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No. 14: Winter 1981 Supplement

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Worms with inside-out stomachs

The recently discovered tube worms, living near the hot water vents on the ocean bottom off the Galapagos, have no mouths or guts. Their bodies are covered with thousands of feathery tentacles, each packed with blood vessels. Apparently, the tube worms extract nutrients directly from the sea water and expel wastes the same way -- having in effect external stomachs. These worms, which may be many feet long, contain enzymes that permit them to extract carbon dioxide from the seawater and fix it much like plants do during photosynthesis. George Somero, at Scripps, estimates that the enzyme levels in the worms are similar to those in a spinach leaf.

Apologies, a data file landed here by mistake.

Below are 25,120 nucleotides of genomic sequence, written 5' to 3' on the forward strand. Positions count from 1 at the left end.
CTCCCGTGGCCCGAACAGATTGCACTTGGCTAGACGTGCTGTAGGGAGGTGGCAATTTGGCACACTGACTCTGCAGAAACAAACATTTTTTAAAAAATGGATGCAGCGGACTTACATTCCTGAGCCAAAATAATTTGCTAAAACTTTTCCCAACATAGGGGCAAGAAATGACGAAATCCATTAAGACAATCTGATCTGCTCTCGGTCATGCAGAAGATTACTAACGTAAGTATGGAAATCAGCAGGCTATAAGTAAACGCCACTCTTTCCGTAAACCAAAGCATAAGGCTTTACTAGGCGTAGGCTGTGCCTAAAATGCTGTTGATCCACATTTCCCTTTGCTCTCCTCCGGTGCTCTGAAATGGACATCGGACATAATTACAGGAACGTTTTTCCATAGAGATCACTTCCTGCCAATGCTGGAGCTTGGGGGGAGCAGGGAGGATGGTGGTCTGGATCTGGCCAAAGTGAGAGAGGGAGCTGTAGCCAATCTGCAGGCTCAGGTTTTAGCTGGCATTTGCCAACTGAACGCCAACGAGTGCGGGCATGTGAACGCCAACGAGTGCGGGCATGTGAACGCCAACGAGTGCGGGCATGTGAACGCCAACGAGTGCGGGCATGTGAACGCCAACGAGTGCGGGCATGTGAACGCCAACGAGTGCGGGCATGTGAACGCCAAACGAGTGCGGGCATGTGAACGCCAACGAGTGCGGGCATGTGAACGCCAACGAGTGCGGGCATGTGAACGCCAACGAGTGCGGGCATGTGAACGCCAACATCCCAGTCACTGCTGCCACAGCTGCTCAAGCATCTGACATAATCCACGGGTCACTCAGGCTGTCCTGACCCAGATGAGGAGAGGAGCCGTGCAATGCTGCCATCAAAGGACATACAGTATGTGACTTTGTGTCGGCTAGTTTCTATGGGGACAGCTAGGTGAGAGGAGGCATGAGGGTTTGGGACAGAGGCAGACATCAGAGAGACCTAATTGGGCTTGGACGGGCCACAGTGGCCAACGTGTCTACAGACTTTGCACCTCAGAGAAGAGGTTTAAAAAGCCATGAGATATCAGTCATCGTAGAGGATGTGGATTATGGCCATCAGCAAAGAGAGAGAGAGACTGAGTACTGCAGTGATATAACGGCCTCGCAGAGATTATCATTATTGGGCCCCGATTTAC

(Anonymous; "15-Foot Sea Worm Has Plant Qualities," San Diego Evening Tribune, May 22, 1980. UPI dispatch)

Comment. This curious biological anomaly developed in an ecological niche where the primary energy source for sustaining life is geothermal rather than solar. How did this remarkable situation arise? Do the tube worms have relatives in the fossil record showing a step-by-step development of inside-out stomachs?

From Science Frontiers #14, Winter 1981. 1981-2000 William R. Corliss